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Organization of Communities and Agricultural Production.

The organization of colonization activities has changed since the initiation of the FTN project. Initially, farmers were allocated individual parcels and were supposed to receive government organizational and technical support. This form of organization was succeeded by the Patrimonio Agrario Colectivo (PAC) under the Lucas administration, in which the farmers were supposed to form kibbutz-like co-operatives (DTCA-INTA n.d.). After the accession to power of Efraín Ríos Montt in mid-1982, INTA began promoting Empresas Comunitarias Agrícolas (ECA), designed to incorporate both collective and individual forms of farm management (INTA n.d.).

It is not entirely clear how the decisions were made to change the land allocation schemes in colonization projects, although in separate contexts comments were made as to shortcomings of the different models. For example, it was mentioned that in the initial stages of colonization of the FTN, in the western area, farmers were brought in from the Pacific coast or from the area of Zacapa, both of which are much drier than the FTN. Farmers suffered severe health problems, as did their families, and probably also had technical problems in farming the new environments. In informal conversations it was reported that a large proportion of the first colonists abandoned their farms.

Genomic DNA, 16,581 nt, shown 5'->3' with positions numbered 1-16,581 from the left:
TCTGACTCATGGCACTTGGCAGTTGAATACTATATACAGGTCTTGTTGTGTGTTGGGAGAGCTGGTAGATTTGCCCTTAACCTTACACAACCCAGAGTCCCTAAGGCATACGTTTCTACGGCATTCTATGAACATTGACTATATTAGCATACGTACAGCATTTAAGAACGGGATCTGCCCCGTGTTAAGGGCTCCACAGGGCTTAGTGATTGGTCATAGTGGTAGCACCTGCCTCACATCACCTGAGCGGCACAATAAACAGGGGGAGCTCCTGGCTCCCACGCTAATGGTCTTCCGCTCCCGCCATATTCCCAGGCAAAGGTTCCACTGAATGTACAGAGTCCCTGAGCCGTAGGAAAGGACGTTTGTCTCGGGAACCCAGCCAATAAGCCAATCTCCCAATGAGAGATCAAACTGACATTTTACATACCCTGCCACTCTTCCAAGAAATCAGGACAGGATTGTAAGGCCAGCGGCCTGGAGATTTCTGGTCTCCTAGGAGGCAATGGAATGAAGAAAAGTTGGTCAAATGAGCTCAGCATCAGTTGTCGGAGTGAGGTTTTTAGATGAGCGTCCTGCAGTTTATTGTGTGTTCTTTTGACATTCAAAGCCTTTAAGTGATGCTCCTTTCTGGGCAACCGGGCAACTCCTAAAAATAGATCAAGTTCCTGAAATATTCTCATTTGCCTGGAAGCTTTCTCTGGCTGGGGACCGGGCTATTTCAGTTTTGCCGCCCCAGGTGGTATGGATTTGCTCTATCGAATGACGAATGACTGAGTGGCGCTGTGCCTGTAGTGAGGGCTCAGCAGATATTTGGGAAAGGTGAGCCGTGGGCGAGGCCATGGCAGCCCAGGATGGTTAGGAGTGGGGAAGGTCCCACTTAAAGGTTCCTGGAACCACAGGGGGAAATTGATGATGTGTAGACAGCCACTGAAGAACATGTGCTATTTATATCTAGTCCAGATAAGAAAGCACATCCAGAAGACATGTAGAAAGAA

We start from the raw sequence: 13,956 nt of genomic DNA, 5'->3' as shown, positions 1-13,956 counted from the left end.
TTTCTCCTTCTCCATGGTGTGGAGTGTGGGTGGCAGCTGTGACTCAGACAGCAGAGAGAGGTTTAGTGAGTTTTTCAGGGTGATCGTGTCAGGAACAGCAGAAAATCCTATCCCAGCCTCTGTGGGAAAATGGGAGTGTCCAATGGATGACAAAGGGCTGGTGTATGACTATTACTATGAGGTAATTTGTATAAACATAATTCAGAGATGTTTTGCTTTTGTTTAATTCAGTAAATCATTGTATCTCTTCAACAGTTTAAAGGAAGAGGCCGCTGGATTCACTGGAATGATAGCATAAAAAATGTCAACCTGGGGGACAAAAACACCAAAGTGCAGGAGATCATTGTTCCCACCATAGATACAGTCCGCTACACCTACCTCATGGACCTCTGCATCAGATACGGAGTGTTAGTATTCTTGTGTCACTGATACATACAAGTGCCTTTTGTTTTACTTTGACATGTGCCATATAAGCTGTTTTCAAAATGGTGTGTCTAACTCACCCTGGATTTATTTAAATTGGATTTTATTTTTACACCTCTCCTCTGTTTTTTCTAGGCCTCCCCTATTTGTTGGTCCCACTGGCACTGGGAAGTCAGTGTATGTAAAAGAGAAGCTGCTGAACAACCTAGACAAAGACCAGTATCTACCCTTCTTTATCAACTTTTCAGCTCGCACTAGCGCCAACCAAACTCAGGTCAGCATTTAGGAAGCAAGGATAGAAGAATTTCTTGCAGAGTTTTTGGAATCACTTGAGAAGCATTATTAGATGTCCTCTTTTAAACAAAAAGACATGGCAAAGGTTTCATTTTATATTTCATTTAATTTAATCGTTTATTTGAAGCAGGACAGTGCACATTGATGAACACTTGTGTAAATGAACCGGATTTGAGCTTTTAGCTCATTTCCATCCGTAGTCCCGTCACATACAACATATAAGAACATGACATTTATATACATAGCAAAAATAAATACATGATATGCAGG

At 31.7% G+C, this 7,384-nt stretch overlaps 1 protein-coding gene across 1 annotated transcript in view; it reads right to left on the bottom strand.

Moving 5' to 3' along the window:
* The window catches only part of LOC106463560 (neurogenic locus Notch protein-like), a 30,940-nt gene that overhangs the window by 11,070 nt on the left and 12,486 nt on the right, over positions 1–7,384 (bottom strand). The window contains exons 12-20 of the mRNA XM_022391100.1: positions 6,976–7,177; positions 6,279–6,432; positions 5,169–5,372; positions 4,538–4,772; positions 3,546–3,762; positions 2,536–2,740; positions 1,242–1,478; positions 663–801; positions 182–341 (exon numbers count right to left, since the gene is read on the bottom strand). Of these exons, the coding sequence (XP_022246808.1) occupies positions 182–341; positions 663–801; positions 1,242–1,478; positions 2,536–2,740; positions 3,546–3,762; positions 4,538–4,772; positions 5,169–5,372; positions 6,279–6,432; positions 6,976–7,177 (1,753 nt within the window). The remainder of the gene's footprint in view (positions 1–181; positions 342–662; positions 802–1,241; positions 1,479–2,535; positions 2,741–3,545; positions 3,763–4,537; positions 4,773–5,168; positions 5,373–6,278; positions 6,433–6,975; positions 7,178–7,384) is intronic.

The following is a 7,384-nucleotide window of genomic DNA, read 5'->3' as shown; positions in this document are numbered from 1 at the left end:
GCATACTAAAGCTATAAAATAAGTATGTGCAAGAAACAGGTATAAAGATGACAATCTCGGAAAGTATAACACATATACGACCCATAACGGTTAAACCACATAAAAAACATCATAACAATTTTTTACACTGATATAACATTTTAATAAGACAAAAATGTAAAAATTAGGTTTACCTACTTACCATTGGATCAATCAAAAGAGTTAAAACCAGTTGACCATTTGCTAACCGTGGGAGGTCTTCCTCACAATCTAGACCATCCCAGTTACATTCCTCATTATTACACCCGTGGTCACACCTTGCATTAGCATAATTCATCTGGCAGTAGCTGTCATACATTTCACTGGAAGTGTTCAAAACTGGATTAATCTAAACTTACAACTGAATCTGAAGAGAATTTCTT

The establishment of PACS may have been an attempt to deal with the problems of giving assistance to a dispersed farm population, by concentrating them and making them more accessible. Nevertheless, the PACS were not successful in the attempt to collectivize farmers; the introduction of the ECA was explicitly cited as an attempt to formalize the actual organizational structures of the agrarian colonies under the PAC. Under the PAC, certain areas were demarcated as collective, but in addition the members of the PAC were informally assigned individual trabajaderos (work areas) which they managed privately with the permission of the local directive bodies of the PACS. The use of these individual plots was formalized by the ECA structure. INTA officials recognized that changes were not as dramatic on the ground as they may have seemed in a legal sense, given the informal forms of organization that had developed within the colonies.